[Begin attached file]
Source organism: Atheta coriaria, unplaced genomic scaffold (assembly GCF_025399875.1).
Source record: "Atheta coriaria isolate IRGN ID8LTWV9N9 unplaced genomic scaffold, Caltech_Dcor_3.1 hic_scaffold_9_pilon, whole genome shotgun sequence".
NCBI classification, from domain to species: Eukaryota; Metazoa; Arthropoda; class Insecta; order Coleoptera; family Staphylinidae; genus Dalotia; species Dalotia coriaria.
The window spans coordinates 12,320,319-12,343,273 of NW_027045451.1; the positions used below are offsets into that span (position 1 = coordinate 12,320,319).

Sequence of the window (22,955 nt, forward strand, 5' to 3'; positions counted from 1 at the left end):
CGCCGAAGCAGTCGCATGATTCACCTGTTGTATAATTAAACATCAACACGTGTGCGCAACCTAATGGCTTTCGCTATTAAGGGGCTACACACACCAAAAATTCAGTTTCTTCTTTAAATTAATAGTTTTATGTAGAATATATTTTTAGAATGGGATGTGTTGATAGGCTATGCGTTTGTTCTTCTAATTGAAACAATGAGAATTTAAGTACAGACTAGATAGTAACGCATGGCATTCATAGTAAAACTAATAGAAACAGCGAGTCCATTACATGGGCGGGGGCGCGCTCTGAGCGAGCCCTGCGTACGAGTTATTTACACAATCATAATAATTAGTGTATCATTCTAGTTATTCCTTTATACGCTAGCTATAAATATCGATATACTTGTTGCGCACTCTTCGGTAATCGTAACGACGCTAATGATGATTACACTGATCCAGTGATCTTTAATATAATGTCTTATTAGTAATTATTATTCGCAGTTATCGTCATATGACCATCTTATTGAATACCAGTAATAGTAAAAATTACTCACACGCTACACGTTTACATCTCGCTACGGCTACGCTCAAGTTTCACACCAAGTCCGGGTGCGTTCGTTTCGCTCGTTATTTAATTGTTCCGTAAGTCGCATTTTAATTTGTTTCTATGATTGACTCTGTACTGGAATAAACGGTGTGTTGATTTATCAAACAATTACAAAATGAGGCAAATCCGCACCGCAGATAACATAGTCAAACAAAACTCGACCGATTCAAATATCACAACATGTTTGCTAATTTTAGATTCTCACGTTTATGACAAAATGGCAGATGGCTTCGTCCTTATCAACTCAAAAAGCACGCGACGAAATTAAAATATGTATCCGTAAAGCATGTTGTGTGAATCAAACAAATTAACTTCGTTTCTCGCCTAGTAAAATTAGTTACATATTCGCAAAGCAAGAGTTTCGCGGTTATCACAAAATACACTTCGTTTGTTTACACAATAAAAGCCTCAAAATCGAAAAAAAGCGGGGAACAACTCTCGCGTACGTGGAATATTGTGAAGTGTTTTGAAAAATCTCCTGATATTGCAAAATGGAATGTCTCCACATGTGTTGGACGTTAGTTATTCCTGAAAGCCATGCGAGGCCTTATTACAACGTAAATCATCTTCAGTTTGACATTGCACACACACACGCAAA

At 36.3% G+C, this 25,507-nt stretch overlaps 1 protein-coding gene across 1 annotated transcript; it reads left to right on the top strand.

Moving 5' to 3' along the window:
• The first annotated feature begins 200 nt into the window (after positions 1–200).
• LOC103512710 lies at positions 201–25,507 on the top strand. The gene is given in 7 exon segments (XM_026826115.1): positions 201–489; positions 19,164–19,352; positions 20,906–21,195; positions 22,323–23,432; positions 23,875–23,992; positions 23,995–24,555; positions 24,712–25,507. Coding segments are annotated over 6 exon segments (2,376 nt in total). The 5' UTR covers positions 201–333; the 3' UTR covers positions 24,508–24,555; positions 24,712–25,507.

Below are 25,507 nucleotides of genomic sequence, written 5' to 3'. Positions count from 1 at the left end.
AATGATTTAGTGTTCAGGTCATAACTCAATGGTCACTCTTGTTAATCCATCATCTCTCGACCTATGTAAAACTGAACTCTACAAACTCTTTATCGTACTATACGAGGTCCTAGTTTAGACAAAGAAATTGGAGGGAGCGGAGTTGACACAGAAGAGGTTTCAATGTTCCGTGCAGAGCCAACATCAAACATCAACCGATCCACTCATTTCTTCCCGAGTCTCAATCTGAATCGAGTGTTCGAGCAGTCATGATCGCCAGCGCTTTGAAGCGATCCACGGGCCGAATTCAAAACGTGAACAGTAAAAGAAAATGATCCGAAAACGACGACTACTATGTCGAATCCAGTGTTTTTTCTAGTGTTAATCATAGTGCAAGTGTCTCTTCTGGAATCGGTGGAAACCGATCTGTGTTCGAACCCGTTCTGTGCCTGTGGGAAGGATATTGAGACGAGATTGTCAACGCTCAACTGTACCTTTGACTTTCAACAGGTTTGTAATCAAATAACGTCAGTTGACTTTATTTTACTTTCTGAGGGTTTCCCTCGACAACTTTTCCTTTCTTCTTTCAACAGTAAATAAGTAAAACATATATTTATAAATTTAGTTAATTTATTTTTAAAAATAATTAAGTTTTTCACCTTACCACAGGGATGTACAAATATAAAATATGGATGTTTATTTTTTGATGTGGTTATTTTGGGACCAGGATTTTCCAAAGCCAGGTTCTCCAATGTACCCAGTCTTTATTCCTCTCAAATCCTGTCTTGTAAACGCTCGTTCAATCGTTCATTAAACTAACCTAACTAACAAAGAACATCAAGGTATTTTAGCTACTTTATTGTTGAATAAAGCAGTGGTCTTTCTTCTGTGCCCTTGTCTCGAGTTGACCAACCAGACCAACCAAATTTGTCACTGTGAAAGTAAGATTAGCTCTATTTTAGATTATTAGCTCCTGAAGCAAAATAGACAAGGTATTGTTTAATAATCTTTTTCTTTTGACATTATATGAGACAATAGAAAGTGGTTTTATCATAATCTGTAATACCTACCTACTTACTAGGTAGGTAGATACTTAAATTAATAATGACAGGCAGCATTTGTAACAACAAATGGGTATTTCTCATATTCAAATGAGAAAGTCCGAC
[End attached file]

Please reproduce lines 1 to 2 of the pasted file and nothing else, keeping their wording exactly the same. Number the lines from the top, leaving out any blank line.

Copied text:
Source organism: Atheta coriaria, unplaced genomic scaffold (assembly GCF_025399875.1).
Source record: "Atheta coriaria isolate IRGN ID8LTWV9N9 unplaced genomic scaffold, Caltech_Dcor_3.1 hic_scaffold_9_pilon, whole genome shotgun sequence".